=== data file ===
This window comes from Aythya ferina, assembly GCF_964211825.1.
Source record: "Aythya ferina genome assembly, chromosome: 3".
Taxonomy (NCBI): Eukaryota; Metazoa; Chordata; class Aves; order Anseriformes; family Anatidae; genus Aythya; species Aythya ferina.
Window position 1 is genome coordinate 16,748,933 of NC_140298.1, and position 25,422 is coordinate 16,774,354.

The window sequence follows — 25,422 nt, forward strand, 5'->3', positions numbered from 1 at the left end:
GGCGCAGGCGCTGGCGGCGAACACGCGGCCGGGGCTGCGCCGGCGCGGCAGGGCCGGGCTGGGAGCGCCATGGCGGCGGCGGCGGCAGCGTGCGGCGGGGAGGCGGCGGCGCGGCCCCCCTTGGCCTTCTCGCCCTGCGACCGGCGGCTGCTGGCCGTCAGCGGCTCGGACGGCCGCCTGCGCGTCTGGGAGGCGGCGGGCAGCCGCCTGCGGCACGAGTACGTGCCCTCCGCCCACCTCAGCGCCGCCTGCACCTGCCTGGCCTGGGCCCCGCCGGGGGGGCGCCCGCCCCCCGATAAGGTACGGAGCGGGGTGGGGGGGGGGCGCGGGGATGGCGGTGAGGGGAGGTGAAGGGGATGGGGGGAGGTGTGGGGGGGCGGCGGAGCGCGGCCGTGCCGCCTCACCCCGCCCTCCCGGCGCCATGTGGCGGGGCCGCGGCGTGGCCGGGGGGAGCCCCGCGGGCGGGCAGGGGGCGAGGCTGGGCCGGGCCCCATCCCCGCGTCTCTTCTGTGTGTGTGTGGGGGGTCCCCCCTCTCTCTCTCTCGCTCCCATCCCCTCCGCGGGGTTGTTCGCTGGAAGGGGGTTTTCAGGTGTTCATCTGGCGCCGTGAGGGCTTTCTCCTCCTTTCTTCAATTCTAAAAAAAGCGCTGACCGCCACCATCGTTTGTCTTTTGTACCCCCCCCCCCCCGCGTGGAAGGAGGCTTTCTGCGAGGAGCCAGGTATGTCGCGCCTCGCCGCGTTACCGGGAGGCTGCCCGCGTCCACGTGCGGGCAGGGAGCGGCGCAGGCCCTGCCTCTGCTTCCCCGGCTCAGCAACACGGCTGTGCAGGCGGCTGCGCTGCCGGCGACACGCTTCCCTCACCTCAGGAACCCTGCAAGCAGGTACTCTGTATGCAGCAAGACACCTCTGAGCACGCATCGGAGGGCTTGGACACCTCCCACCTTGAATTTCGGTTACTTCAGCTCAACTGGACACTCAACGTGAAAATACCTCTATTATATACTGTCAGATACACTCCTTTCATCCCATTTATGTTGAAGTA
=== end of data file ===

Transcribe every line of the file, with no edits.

This window comes from Aythya ferina, assembly GCF_964211825.1.
Source record: "Aythya ferina genome assembly, chromosome: 3".
Taxonomy (NCBI): Eukaryota; Metazoa; Chordata; class Aves; order Anseriformes; family Anatidae; genus Aythya; species Aythya ferina.
Window position 1 is genome coordinate 16,748,933 of NC_140298.1, and position 25,422 is coordinate 16,774,354.

The window sequence follows — 25,422 nt, forward strand, 5'->3', positions numbered from 1 at the left end:
GGCGCAGGCGCTGGCGGCGAACACGCGGCCGGGGCTGCGCCGGCGCGGCAGGGCCGGGCTGGGAGCGCCATGGCGGCGGCGGCGGCAGCGTGCGGCGGGGAGGCGGCGGCGCGGCCCCCCTTGGCCTTCTCGCCCTGCGACCGGCGGCTGCTGGCCGTCAGCGGCTCGGACGGCCGCCTGCGCGTCTGGGAGGCGGCGGGCAGCCGCCTGCGGCACGAGTACGTGCCCTCCGCCCACCTCAGCGCCGCCTGCACCTGCCTGGCCTGGGCCCCGCCGGGGGGGCGCCCGCCCCCCGATAAGGTACGGAGCGGGGTGGGGGGGGGGCGCGGGGATGGCGGTGAGGGGAGGTGAAGGGGATGGGGGGAGGTGTGGGGGGGCGGCGGAGCGCGGCCGTGCCGCCTCACCCCGCCCTCCCGGCGCCATGTGGCGGGGCCGCGGCGTGGCCGGGGGGAGCCCCGCGGGCGGGCAGGGGGCGAGGCTGGGCCGGGCCCCATCCCCGCGTCTCTTCTGTGTGTGTGTGGGGGGTCCCCCCTCTCTCTCTCTCGCTCCCATCCCCTCCGCGGGGTTGTTCGCTGGAAGGGGGTTTTCAGGTGTTCATCTGGCGCCGTGAGGGCTTTCTCCTCCTTTCTTCAATTCTAAAAAAAGCGCTGACCGCCACCATCGTTTGTCTTTTGTACCCCCCCCCCCCCGCGTGGAAGGAGGCTTTCTGCGAGGAGCCAGGTATGTCGCGCCTCGCCGCGTTACCGGGAGGCTGCCCGCGTCCACGTGCGGGCAGGGAGCGGCGCAGGCCCTGCCTCTGCTTCCCCGGCTCAGCAACACGGCTGTGCAGGCGGCTGCGCTGCCGGCGACACGCTTCCCTCACCTCAGGAACCCTGCAAGCAGGTACTCTGTATGCAGCAAGACACCTCTGAGCACGCATCGGAGGGCTTGGACACCTCCCACCTTGAATTTCGGTTACTTCAGCTCAACTGGACACTCAACGTGAAAATACCTCTATTATATACTGTCAGATACACTCCTTTCATCCCATTTATGTTGAAGTA